by Mark Raskino | November 24, 2015 | Comments Off on In Digital Business persuasion, FOMO might be better than Disruption
Sometimes I think Clayton Christensen’s great work on disruptive innovation has become almost too successful. In recent years, protagonists inside companies, urging digital change, have come to rely on it too much. “If you don’t act, you will be disrupted!” they say. “Remember Kodak!” “Don’t get Ubered!”. I have used these arguments myself many times. They do resonate and they have moved boards of directors and individual CEOs to action. But sometimes that kind of messaging can backfire.
Today, many business leaders are confident of their ability to spot a digital threat a mile off. They have changed. They have now done their due diligence. They have investigated possible future business models. They have assessed and countered price comparison engines and other attempts to ‘re-intermediate’ their markets online. In many cases they have not yet have fully understood the way digital business could reinvent their products, but quite rightly, if someone comes into the room repeating old e-business style disruption risk messages, they roll their eyes. More disruption messaging can start to sound like an artificial attempt to create a “burning platform” story, in order to sell a self-serving vanity project. If the recipient of your message sees things that way, it could backfire. You might undermine your authority and set back your company’s digital business strategy.
So if you believe there is a compelling new digital business vision for your industry – what should you do? Well, perhaps it’s better to try selling the positive, rather than scaring with the negative. Right now we are coming towards the end of a business cycle. Growth is getting harder to find. Global M&A activity has reached its highest level ever – a sure sign that CEOs are hunting peer companies for growth, because they struggle to see opportunities to generate growth organically. If we want to grow existing markets, we need more customer demand. Innovation is always the spur for that. In our book Digital to the Core – we argue there is in fact a huge new opportunity in digitalising products themselves. Things like self driving cars, digital cigarettes, 3D printed mechanical parts and sensor enabled clothes will cause the next big wave of new value creation that customers will crave. And that is the alternative story to disruption fear – digital product greed. However the opportunities to digitally remaster products may not be evenly spread and not everyone in a market can win.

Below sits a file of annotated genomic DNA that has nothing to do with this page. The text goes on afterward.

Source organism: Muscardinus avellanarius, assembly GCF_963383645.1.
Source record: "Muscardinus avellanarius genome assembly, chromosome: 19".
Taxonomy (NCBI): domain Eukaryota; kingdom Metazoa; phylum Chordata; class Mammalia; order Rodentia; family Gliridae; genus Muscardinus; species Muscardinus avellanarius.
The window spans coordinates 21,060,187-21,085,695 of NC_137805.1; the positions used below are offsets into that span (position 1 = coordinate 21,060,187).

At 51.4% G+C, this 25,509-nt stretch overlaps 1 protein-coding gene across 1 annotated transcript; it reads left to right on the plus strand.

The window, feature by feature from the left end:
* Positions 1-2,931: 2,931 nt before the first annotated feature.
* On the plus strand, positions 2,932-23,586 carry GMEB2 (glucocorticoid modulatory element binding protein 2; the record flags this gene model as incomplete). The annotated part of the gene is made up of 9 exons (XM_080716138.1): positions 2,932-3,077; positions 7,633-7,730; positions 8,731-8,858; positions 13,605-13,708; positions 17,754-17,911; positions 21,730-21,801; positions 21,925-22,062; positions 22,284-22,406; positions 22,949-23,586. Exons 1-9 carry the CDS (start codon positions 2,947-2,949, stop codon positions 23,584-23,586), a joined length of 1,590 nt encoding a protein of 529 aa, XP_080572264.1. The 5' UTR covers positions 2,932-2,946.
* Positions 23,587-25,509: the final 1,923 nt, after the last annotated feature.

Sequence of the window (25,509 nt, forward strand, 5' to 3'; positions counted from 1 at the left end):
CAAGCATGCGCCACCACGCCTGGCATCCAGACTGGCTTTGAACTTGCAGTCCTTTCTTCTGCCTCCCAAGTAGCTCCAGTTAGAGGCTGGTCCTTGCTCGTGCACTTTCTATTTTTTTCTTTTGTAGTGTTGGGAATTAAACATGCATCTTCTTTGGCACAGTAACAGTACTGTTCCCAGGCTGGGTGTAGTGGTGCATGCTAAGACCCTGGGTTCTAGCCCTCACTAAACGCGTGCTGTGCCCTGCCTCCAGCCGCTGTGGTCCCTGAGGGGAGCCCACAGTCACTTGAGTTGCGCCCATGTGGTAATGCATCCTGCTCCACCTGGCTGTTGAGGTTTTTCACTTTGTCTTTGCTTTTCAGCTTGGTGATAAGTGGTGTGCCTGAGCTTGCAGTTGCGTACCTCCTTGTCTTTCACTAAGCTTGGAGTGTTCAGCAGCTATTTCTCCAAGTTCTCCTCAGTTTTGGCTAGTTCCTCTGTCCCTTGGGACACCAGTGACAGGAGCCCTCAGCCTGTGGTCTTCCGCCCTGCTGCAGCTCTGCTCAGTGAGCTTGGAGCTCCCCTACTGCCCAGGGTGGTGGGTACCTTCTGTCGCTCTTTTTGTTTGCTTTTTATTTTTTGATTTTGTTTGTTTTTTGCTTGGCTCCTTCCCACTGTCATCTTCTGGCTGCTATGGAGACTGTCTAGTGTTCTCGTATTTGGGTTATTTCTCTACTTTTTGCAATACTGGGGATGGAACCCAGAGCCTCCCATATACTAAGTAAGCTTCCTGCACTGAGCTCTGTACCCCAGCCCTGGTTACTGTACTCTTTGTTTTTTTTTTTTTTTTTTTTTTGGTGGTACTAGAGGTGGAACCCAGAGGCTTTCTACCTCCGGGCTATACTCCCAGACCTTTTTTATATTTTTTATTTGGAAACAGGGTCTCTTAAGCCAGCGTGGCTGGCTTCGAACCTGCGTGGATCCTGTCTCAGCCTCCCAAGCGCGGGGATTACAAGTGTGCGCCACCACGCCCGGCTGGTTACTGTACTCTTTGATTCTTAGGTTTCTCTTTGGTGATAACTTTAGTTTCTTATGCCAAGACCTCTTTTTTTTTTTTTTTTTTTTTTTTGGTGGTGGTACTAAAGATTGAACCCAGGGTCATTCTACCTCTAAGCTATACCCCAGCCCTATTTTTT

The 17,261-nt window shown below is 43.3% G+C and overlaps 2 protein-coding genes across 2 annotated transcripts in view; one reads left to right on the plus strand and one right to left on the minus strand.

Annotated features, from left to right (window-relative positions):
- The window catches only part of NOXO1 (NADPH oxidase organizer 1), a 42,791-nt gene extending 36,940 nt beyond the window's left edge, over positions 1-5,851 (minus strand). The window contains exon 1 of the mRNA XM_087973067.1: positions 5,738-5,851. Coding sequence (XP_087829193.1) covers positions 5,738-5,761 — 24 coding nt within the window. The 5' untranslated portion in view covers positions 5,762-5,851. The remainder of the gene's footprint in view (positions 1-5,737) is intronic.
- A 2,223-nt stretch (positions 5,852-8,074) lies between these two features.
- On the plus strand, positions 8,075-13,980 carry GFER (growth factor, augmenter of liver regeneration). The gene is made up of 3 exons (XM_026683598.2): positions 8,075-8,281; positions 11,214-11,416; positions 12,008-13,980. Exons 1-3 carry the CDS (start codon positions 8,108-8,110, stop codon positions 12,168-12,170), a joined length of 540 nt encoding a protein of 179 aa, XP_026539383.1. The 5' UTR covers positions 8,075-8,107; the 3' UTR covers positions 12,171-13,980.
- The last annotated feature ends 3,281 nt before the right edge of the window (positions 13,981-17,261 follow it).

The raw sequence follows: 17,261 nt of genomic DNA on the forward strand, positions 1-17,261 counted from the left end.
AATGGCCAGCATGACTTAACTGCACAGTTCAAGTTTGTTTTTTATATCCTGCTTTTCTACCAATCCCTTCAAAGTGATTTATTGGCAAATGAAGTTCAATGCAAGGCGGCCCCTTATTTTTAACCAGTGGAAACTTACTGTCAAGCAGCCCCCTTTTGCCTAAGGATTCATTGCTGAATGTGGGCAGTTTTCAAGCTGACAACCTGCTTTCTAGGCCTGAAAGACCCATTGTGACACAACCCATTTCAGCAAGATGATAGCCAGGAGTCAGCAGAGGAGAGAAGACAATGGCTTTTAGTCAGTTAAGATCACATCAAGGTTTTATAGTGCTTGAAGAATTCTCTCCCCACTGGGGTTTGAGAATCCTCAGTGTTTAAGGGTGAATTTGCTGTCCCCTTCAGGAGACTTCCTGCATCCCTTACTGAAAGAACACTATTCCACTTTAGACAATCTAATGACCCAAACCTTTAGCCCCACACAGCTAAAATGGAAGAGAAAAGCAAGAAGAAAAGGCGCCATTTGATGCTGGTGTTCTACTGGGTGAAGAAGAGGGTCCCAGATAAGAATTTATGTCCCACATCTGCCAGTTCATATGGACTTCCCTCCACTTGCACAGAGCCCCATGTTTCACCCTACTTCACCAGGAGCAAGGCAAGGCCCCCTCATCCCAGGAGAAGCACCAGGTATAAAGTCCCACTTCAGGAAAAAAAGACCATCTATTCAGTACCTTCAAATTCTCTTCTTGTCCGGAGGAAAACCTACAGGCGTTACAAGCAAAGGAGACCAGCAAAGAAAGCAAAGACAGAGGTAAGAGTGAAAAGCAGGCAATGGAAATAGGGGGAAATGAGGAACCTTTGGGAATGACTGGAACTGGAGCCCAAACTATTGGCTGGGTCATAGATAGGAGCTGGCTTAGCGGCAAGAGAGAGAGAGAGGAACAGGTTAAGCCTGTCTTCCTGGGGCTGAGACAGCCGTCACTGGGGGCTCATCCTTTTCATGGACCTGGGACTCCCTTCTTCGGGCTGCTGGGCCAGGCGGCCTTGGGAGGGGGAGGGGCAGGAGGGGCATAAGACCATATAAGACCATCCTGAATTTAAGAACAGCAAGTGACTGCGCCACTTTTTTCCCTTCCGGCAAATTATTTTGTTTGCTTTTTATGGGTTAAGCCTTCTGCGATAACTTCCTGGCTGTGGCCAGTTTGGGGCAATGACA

Digital products connect to clouds. Clouds provide services and those services form in platforms. The problem is, customers tend to want only a few strong integrated and standard platforms. Think about the market evolution of digital music and movie download, ebooks, search and social media. The number of platforms tends to reduce quickly to just 2 or 3. So those companies that move early can either define a platform, or negotiate good terms with those who do. There is a sense of “winners take all” with digital business, or at least that the early movers get the lions share of the spoils. That’s a good way to create a sense of urgency when motivating change. The returns from digital business could be very valuable- but only if you move quickly. There is some fear in that message – like there is from disruption. But in this case – it is called the fear of missing out. FOMO.
FOMO is a real motivator for the true entrepreneur. CEOs in particular, kick themselves when they see others take opportunities and make money from situations that they could have or should have spotted themselves. So rather than repetitively talking about the dark fear of digital disruption loss – wouldn’t it be better to sell the time-limited opportunity of the digital business big win?
In our new book Digital to the Core, Graham Waller and I explore what digital business really is, how every industry will be digitally mastered and how you can lead that change in your own organisation.
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